Essential X-Men Vol. 8

Essential X-Men Vol. 8

First Published: December 2007

Contents: Uncanny X-Men #229 (May 1988) to #243 (April 1989); Uncanny X-Men Annual #12 (1988); and X-Factor #36 (January 1989) to #39 (April 1989)

Key Creator Credits: Chris Claremont, Marc Silvestri, Rick Leonardi, Louise Simonson, Walt Simonson, and others

Key First Appearances: Gateway, Reavers (Bonebreaker, Pretty Boy, Skullbuster), Tyger Tiger, Jenny Ransome, Tam Anderson, Philip Moreau, Genegineer

Story Continues from: Essential X-Men Vol. 7

Story Continues In: Essential X-Men Vol. 9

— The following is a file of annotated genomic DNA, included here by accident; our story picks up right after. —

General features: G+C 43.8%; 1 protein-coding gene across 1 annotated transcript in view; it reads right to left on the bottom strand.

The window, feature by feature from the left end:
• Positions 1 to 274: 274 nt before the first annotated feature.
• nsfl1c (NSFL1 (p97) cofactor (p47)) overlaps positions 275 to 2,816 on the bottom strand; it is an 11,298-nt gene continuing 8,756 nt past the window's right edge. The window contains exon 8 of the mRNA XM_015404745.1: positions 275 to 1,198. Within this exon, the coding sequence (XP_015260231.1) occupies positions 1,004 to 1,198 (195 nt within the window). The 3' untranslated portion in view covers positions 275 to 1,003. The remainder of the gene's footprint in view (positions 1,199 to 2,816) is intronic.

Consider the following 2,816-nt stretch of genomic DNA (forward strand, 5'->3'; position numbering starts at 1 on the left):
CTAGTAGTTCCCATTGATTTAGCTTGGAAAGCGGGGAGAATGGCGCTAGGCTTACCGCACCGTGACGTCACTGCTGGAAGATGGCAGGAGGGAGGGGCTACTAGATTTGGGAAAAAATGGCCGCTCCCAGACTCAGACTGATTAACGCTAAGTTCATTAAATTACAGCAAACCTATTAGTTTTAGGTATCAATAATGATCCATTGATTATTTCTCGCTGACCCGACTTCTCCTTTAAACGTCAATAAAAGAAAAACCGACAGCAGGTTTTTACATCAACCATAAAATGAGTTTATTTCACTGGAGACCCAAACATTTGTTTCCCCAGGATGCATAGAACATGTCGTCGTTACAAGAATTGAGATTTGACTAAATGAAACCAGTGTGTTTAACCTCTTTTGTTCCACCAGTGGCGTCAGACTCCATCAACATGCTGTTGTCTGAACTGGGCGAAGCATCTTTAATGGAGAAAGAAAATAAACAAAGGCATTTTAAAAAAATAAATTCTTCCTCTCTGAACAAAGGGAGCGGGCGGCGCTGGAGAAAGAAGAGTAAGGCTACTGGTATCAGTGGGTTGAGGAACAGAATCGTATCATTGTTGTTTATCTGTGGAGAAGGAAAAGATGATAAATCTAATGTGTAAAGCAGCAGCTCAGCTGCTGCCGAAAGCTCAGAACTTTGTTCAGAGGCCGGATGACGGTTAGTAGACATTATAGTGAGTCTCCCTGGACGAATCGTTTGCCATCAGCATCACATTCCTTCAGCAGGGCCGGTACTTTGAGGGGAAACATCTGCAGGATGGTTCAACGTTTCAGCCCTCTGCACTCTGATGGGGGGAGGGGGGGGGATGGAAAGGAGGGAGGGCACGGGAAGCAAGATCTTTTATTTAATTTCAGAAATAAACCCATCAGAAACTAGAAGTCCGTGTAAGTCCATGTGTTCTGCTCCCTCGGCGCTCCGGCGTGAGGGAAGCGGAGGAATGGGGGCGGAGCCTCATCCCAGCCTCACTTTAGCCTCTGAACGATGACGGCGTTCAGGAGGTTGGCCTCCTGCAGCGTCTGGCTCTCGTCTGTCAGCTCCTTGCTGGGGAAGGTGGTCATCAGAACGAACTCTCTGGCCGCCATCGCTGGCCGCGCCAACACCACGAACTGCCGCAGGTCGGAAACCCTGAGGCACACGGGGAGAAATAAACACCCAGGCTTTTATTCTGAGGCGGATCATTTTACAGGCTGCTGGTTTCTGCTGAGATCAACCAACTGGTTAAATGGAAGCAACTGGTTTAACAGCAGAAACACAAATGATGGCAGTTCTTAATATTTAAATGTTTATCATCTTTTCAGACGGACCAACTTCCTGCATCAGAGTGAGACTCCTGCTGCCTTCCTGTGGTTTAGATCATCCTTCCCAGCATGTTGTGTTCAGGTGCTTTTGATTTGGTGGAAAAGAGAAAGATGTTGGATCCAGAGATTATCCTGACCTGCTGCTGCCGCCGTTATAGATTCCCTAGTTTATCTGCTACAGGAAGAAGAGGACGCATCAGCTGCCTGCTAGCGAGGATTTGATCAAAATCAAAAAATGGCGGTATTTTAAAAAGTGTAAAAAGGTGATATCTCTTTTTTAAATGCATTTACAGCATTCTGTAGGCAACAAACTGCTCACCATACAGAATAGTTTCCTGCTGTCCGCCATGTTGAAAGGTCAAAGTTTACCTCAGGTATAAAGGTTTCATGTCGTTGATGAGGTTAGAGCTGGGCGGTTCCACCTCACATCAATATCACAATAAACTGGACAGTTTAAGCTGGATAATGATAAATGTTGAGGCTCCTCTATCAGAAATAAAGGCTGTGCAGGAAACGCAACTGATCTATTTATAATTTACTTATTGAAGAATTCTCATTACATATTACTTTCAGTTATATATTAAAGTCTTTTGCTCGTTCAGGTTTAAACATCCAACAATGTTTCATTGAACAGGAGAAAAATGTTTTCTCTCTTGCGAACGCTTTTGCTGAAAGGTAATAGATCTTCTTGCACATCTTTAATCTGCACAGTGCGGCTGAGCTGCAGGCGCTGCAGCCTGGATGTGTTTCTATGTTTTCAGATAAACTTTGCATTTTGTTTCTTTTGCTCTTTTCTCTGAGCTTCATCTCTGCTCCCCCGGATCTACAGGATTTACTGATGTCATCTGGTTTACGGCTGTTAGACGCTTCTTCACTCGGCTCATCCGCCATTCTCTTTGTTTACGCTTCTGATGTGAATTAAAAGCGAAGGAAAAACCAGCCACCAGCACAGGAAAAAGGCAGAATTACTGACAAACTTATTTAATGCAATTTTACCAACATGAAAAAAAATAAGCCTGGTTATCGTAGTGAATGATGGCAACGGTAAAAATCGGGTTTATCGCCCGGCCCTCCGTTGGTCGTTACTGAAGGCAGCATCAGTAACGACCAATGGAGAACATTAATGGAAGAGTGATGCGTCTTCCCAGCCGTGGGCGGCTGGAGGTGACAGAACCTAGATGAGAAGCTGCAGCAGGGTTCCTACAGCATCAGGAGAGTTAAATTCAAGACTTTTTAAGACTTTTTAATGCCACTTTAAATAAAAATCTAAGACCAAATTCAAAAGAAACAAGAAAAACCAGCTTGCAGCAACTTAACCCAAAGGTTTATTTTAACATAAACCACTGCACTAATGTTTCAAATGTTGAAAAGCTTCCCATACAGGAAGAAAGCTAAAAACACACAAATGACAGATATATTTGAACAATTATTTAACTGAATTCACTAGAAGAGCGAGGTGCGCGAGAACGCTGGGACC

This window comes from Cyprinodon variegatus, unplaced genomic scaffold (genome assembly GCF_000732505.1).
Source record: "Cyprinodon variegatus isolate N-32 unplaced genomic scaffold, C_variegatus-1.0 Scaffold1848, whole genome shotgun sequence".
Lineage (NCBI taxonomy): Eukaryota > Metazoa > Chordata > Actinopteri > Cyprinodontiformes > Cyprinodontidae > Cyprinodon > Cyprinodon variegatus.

Overview: When we last saw the X-Men, the world had watched them die in Dallas during the Fall of the Mutants. Thanks to the goddess Roma, the X-Men were brought back, but their images could no longer be captured on film or video. Free to move about the world, the X-Men set up shop in the Australian Outback, in the former headquarters of the Reavers. There, we meet the mutant known as Gateway, who is able to transport people to any place at any time. Not one to say much, Gateway gladly welcomes the X-Men to their new home.

Following a way-too-short return of the Brood, we are introduced to the island nation of Genosha. Located off of the eastern coast of Africa, Genosha is a thriving nation built on it’s mutant slave labor force. The X-Men get wind of what is going on here, which leads Wolverine and Rogue to go in on a rescue mission. Over the coming years, Genosha would become a major focus in the mutant storyline, while serving as an allegory for the real-life issues of slavery and apartheid.